PS/2 Model 25 (8525-001, 004) - 8086 CPU
8525-001 has a monochrome ("paper white") display and an 8086 CPU.
The 8525-004 is the same computing hardware as the 8525-001, only it
features a color display. I've seen far more of these with color
displays than monochrome ones, so I'm guessing monochrome wasn't as
popular of a choice. That seems odd, given the number of standalone
PS/2 monochrome monitors I have.
The 8086 variant of the Model 25 has MCGA graphics
hardware, wired to work with an analog VGA monitor. MCGA is a curious
mixture of different technologies: in addition to all modes supported
by a CGA adapter, it supports the low resolution (320x240) 256 color
VGA mode and high resolution (640x480) monochrome VGA. However, EGA
display modes are not supported.
I'm not aware of any for the CPU, short of replacing the
entire system board. As far as storage goes, something like an XT-IDE
board is probably your best bet. Older IDE and SCSI controllers have
their own expansion ROM on board may also work. A standard power
connector for a hard disk isn't available, though you can add one.
(Use the instructions for the 25SX/30-286/55SX ... the Model 25 8086
does NOT use the same power connector as the Model 30 8086!)
There are two internal expansion slots, both of which are 8-bit ISA types.
Memory expansion is limited to boards that provide additional RAM in compliance with the expanded memory specification (EMS).
Finally! The maker of U11 and U15 has been uncovered!
U? - Intel 8086-2 CPU at 8MHz
U5 - Inmos IMSG171P Video RAMDAC
U6 - Hitachi HM53461P
U7 - Hitachi HM53461P
U8 - Intel P8253-5
U9 - 72X8203
U10 - ROM BIOS (also marked U20, don't know why)
U11 - Seiko Epson () SLA64030J2L
U13 - ROM BIOS, also marked as U17, no idea why
U14 - OKI/IBM 72X8206
U15 - Seiko Epson () SLA6330J1C
U16 - NEC D4164C-10
U17 - See U13
U18 - NEC D765AC-2 (FDC?)
U19 - Siemens 8237A
U27 - National Semiconductor NS8250AV
U33 - NEC D4164C-10
U34 - NEC D4164C-10
U35 - NEC D4164C-10
U38 - Sony CXK5864BM-12L
U44 - OKI M3764A-15
ZM1 - OKI M3764A-15 (no mistake--it is not a "Uxx" marked chip!)
ZM3 - Earphone Connector (the "EP" above is not marked on the planar, I added it)
Y1 - 14.31818MHz OSC for software clock (this system has no CMOS hardware clock!)
Y2 - 25.175MHz OSC for what?
Y3 - 48.0MHz - divided by 6 for CPU clock?
F1 - Keyboard Fuse
(One of these days, I need to fix the colors in the Seiko Epson logo so that it's actually visible!)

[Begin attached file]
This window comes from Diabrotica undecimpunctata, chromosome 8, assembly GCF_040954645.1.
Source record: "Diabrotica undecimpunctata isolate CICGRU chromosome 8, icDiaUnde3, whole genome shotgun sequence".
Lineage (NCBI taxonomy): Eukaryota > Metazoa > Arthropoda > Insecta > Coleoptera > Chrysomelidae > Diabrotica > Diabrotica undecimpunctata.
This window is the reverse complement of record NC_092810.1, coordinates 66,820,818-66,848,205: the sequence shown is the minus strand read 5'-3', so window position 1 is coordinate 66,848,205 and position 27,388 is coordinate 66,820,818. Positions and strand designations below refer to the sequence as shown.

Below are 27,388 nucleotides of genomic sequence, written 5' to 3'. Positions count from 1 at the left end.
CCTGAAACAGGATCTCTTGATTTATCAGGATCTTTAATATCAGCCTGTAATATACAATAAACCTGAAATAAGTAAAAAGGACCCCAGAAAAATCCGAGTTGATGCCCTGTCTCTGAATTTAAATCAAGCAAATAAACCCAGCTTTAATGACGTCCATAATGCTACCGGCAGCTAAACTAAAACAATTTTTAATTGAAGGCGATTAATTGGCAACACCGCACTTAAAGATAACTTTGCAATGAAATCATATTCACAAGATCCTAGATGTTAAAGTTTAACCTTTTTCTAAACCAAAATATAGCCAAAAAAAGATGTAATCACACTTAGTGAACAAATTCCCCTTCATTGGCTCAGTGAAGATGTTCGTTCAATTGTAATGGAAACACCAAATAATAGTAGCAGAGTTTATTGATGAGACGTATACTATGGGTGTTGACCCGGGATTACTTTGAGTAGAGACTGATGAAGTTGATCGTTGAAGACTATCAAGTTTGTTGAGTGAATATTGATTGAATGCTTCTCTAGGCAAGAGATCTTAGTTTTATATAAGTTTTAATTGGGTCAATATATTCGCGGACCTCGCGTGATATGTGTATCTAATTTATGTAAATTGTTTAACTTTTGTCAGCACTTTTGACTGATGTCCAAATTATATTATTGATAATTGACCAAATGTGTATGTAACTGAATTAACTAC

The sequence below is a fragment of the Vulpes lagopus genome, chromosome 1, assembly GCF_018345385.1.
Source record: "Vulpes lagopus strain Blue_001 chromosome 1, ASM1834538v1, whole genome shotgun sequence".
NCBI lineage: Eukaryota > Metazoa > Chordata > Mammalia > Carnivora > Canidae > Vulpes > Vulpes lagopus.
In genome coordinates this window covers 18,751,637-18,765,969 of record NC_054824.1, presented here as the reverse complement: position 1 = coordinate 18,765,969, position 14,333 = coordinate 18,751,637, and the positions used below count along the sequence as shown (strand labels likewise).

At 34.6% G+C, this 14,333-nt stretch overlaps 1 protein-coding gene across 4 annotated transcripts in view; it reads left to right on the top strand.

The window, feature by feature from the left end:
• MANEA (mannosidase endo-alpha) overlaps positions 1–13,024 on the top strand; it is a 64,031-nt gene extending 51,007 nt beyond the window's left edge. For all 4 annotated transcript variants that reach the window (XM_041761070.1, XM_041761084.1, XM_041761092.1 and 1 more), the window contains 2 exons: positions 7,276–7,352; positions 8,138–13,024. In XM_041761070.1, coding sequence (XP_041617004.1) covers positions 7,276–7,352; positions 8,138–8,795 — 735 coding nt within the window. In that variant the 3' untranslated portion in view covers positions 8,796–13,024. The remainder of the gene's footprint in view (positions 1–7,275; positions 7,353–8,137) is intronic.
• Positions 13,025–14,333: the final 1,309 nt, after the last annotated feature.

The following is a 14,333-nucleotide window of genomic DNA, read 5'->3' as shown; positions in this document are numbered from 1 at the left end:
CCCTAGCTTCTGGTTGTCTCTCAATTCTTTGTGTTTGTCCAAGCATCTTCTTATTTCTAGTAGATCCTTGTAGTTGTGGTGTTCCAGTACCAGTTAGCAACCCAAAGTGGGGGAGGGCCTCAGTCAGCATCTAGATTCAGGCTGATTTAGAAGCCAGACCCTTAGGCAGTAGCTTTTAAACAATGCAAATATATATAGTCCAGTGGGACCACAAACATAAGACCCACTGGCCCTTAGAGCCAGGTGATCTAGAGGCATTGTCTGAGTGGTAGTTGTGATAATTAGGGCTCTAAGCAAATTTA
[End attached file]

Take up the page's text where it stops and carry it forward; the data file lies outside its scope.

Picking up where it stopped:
SP1 - Speaker
J4 - Display Connector
J7 - Power Connector
J8 - Four pin header, three pins present. Possible external speaker?
J9 A/B - 30 Pin SIMM Sockets
J10 - Two pin header for ?
J11 - IBM Hard Disk (totally proprietary, not IDE!)
J12 - Floppy Disk Connector (also proprietary, runs power over the data cable!)
I've been told that the 4xNEC D4164 are actually the 256KB upgrade that serve to give you a full 640KB of installed RAM. The SIMMs seemingly provide the base memory. (I'm not real sure I agree with that, since the SIMMs would be so much easier to install for an end user.)
Floppy drives are the bane of a PS/2 collector's existence. Pretty much all of them still in existence today will require repair before they are usable. At a minimum, you'll need to clean the dust and any foreign objects out of the drive. You might as well plan on replacing every one of the surface mounted electrolytic capacitors on the drive's circuit board, and almost certainly cleaning up the corrosive mess left behind.
Although IBM never sold them configured as such, the 8086 version of the PS/2 Model 25 has undocumented high density diskette drive (1.44MB) support. Not all disk drives will work: only the drives manufactured by Sony seem likely to work correctly. Other drives will only be "seen" as a low density type or may not work at all. The floppy drive controller is an NEC 765 or Intel 8272, both of which support high density diskettes, and the BIOS obviously has some support as well. Whichever planar you have in your Model 25 8086 also factors in -- later models are more flexible in regards to which diskette drives will actually work. (The same is true of the PS/2 Model 30.)
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Copyright © 2002-2017 William R. Walsh. Some Rights Reserved. Last updated (this page only): November 19th, 2017.)